Cyberspace: Malevolent Actors, Criminal Opportunities, and Strategic Competition

Cyberspace: Malevolent Actors, Criminal Opportunities, and Strategic Competition
Cyberspace: Malevolent Actors, Criminal Opportunities, and Strategic Competition
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This report is intended to provide cyberspace decision-makers with a more comprehensive, clearer description of cyberspace, which they can use to manage and make decisions about cyberspace programs to improve the effectiveness of government in this critically important area. The report offers an assessment of, and recommendations focused on, the unique characteristics of cyberspace, which were initially designed without much focus on security or risk management.  It has three parts: the first focuses on cyberspace, itself; the second on some of the major forms of malevolence or threats that have become one of its defining characteristics; and the third on possible responses to these threats.

One of the most significant features of cyberspace is that it is becoming a risky place for the entire spectrum of users: nation-states, nongovernmental and transnational organizations, commercial enterprises, and individuals. At the same time, it is a space of opportunities—for benevolent, neutral, and malevolent actors. The authors identify and assess the challenges and threats to security that can arise in cyberspace because of its unique nature. In the final section, the authors discuss a variety of responses, with some suggesting that the most favored options being pursued by the United States are poorly conceived and ill-suited to the tasks at hand.

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Table of Contents

Table of Contents:



1. Introduction

Phil Williams and Dighton Fiddner


Part I: Concepts and Trends in Cyberspace


2. Defining a Framework for Decision-Making in Cyberspace

Dighton Fiddner

3. Emerging Trends in Cyberspace: Dimensions and Dilemmas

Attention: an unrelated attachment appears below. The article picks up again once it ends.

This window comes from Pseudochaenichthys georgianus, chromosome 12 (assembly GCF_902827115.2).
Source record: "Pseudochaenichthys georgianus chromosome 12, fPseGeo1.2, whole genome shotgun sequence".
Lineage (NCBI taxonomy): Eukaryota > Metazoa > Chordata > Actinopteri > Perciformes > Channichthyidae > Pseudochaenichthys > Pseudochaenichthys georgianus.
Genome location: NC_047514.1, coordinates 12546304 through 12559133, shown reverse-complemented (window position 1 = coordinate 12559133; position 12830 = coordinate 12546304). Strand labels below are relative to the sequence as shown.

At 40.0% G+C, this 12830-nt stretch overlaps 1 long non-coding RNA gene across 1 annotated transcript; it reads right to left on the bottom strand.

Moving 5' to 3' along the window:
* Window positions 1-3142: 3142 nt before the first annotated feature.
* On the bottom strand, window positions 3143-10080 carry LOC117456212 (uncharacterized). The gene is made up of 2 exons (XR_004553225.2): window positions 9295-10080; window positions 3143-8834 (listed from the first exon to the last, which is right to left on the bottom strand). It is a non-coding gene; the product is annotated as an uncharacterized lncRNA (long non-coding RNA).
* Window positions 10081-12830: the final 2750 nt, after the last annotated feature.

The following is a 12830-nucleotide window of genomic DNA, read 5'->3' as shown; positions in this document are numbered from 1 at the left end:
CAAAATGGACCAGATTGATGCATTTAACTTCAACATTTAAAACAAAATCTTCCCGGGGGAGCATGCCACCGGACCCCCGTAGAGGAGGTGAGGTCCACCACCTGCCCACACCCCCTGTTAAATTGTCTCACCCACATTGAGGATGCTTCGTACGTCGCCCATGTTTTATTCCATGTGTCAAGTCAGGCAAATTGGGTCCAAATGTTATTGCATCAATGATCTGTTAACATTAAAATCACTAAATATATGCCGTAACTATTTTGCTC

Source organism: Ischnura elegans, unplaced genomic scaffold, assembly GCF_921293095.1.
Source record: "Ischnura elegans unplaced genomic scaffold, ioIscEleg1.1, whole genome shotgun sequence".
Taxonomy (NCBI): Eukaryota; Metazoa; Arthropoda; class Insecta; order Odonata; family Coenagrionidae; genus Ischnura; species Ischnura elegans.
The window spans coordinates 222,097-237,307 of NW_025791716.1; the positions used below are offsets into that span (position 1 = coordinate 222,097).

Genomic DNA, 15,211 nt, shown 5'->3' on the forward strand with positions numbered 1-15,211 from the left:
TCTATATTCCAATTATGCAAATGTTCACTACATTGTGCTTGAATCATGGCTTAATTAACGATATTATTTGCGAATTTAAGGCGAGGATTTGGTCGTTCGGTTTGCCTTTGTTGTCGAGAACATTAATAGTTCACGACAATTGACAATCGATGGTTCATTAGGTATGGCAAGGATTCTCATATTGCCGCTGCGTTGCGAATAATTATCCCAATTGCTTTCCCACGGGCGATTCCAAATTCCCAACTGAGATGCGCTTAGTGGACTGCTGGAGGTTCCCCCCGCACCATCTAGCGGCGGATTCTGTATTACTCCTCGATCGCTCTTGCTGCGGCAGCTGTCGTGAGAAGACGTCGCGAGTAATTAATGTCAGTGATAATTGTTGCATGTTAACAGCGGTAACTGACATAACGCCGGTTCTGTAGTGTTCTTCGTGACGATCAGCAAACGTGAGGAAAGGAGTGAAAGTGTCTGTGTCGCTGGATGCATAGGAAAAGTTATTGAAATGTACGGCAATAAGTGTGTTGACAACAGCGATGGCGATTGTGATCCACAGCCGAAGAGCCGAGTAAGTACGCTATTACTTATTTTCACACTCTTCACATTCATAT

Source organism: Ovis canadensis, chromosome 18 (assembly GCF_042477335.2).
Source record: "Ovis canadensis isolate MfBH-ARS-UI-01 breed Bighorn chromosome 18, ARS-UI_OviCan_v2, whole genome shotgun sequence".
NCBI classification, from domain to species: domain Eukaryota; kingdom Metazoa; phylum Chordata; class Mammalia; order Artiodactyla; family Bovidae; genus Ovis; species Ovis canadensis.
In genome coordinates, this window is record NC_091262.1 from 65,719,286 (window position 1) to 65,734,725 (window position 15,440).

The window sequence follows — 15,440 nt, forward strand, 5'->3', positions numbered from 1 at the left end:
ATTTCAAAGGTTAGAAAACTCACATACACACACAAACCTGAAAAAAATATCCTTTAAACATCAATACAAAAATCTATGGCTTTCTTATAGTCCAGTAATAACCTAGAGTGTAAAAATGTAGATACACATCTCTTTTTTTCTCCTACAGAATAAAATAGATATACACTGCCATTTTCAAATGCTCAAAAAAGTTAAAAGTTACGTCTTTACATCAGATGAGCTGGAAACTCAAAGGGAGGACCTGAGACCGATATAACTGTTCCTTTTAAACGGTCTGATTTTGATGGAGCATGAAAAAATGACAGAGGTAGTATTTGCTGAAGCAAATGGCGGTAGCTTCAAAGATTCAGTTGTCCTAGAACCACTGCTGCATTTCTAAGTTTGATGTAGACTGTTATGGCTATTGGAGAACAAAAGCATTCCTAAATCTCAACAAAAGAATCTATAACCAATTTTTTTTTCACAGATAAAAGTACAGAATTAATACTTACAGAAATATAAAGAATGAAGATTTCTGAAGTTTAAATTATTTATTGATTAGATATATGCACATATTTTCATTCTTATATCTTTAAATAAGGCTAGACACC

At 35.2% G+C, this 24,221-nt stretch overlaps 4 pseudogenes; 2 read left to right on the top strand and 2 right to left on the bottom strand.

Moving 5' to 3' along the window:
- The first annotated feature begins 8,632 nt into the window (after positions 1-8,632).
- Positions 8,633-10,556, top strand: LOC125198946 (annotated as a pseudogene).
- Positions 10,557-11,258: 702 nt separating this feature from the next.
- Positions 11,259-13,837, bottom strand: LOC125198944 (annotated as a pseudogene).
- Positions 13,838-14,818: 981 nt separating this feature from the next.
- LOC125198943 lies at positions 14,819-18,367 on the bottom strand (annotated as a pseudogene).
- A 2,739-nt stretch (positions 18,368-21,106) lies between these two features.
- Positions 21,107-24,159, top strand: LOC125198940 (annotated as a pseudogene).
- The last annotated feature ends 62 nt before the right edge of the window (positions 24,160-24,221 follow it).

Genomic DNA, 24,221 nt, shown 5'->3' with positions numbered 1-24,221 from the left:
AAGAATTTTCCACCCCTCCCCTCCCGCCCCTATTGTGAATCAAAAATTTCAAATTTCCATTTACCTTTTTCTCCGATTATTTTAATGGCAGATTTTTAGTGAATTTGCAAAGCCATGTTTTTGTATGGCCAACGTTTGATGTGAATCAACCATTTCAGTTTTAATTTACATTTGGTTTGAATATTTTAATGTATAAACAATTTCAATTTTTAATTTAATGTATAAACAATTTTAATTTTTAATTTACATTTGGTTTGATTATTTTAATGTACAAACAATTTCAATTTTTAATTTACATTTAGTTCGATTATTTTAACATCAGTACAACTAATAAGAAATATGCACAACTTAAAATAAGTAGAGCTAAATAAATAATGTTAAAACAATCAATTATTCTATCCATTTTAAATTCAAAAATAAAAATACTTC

Nazli Choucri

4. Technologies That Will Change Your World

Rick Hutley

5. Big Data Challenges, Failed Cities, and the Rise of the New ‘Net

Jeff Boleng and Colin P. Clarke


Part II: Challenges and Threats in Cyberspace

6. Cyberterrorism in a Post-Stuxnet World

Michael Kenney

7. China’s Reconnaissance and System Sabotage Activities: Supporting Information Deterrence

Timothy L. Thomas

8. Information Warfare A La Russe

Stephen J. Blank

9. The Adaptive Nature of Crime: Co-opting the Internet

Shawn C. Hoard, Jeffrey L. Carasiti, and Edward J. Masten

10. Digitally Armed and Dangerous: Humanitarian Intervention in the

Wired World

Ronald J. Deibert and John Scott-Railton

11. The Threat from Inside . . . Your Automobile

Isaac R. Porche III


Part III: Responding to Threats in Cyberspace


12. Reflections on Cyberdeterrence

Martin Libicki

13. Framing Cyberwar and Cybersecurity: Compelling Metaphors and Dubious Policy Templates

Davis B. Bobrow

14. Identifying the Real and Absolute Enemy

Rob van Kranenburg

15. Could the United States Benefit from Cyber-Arms-Control Agreements?

Benoît Morel

16. Transnational Organized Crime and Digilantes in the Cybercommons

Kelsey Ida

17. From Cybercrime to Cyberwar: Indicators and Warnings

Timothy J. Shimeall

18.  Crisis Management in Cyberspace and in a “Cybered” World

Phil Williams

19. Cybered Ways of Warfare: The Emergent Spectrum of Democratized Predation and the Future Cyber-Westphalia Interstate Topology

Chris C. Demchak

20. Conclusion

Dighton Fiddner

About the Contributors


This volume is designed to inform and provoke; as well as assist civilian and military national security, commerce, public sector, and academic decision-makers in un­derstanding the sheer complexity and dynamism of cyberspace, itself.  This resource may also be helpful to students for research in Master's or Undergraduate cybersecurity degree programs or courses pertaining to topics such as Artificial Intelligence, Intrusion Detection & Vulnerability Management, Computer Security, or Digital Forensics.

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Defense Dept., Army, Strategic Studies Institute
  • Williams, Phil
ISBN 1-58487-726-X (ten digits) 9781584877264 (13 digits).
Key Phrases:
  • Cyberspace, Government policy
  • Malevolent Actors, Criminal Opportunities, and Strategic Competition
  • Computer Security
  • Cyberterrorism
  • Computer crimes
  • Information warfare
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